In the meantime, the kids are really getting into generating codes for their blogs - maybe a little overboard...

Thursday, April 5, 2012

Disrupt their thinking - teaching students about propaganda

Digital media may be the single largest divider that defines the gap in generations today.  Kids grow up now consuming far more digital media in the forms of online videos, games, and even television, than my generation ever did.  A reading skill I developed as I matured was the ability to be able to be a discriminating consumer of what I read - but it was so much easier back then!  We could neatly categorize advertisements, opinion pieces, political rhetoric, etc. The techniques weren't that tricky to spot.  One only need to read the back cover of a book and a little "about the author" to be able to figure out what might be the underlying point of view or message of a novel.  What kids "consume" today looks radically different, and can no longer be neatly categorized.  YouTube brings them videos for entertainment and information, but the "about the author", if it even exists, is not as helpful, and often they know nothing about the messenger.  Videos go viral - if everyone is watching them that means they're good, right?  The messages are many, and mixed.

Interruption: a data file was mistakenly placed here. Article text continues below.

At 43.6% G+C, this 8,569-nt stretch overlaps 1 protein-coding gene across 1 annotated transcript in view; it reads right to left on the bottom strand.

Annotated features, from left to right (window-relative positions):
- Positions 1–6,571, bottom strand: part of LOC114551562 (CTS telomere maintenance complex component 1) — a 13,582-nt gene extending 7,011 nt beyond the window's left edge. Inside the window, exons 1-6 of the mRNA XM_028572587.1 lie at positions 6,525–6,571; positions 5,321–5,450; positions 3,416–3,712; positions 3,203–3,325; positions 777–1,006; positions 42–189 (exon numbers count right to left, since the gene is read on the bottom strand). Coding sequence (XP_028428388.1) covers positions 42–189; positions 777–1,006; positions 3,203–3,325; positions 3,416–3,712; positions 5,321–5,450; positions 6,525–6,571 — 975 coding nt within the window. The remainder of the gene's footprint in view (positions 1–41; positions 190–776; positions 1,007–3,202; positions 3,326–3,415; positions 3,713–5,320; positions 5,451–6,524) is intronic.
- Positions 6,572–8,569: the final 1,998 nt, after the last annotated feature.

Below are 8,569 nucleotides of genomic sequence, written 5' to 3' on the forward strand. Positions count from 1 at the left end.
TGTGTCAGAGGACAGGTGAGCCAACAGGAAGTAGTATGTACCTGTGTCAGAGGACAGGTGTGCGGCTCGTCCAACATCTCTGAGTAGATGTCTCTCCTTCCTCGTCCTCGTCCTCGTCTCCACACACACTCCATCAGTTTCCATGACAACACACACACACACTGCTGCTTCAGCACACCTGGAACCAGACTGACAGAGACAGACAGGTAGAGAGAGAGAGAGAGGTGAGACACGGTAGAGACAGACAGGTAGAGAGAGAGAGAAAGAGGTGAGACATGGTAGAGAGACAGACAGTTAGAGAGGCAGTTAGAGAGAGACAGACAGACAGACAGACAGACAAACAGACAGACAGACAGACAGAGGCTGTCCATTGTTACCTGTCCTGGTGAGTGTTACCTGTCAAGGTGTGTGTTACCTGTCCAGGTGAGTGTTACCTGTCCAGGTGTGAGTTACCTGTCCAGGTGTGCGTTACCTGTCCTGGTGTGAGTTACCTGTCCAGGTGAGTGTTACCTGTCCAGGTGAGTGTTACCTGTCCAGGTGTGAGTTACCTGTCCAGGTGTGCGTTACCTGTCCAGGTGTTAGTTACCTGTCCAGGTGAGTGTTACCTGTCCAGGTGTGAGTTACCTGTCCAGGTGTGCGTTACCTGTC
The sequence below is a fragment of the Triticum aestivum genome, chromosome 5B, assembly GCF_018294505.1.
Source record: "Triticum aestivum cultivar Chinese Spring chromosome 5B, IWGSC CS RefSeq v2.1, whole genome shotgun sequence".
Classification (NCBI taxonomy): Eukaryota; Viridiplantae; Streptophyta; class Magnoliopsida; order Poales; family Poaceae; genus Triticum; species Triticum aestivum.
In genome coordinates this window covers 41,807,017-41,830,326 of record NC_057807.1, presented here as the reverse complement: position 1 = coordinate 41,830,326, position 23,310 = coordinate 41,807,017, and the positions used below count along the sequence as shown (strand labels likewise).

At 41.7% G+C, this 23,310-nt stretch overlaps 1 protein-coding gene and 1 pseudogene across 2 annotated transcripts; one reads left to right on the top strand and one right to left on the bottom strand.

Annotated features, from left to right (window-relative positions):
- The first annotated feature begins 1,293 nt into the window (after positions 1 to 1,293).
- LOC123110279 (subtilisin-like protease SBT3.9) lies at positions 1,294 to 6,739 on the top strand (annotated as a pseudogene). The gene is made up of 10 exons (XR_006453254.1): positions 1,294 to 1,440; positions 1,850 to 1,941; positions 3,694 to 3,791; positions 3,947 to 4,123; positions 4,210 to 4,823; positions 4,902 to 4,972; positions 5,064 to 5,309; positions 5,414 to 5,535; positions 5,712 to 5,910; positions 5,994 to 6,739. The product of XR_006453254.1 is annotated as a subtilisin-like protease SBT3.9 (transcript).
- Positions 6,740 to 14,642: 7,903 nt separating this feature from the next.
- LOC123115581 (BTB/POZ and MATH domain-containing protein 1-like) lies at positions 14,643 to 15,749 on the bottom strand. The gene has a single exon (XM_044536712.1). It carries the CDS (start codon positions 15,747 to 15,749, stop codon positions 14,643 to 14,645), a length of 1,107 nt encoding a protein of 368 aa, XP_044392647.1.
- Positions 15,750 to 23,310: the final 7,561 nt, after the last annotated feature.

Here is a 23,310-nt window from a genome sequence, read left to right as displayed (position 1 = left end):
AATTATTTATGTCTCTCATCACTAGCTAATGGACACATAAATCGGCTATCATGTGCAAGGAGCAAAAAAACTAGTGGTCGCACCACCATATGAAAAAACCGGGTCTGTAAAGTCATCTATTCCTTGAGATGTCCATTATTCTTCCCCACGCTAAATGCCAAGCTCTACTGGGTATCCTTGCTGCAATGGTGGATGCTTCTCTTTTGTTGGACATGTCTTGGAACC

In my middle school technology course, I spend a lot of time teaching kids how to create impactful messages using video.  There is a lot of noise out there, and if they want their message to be heard, there are techniques they need to be able to use skillfully to give it a chance.  In much the same way it is also equally important that they are able to be good, discerning, and critical consumers of what they see.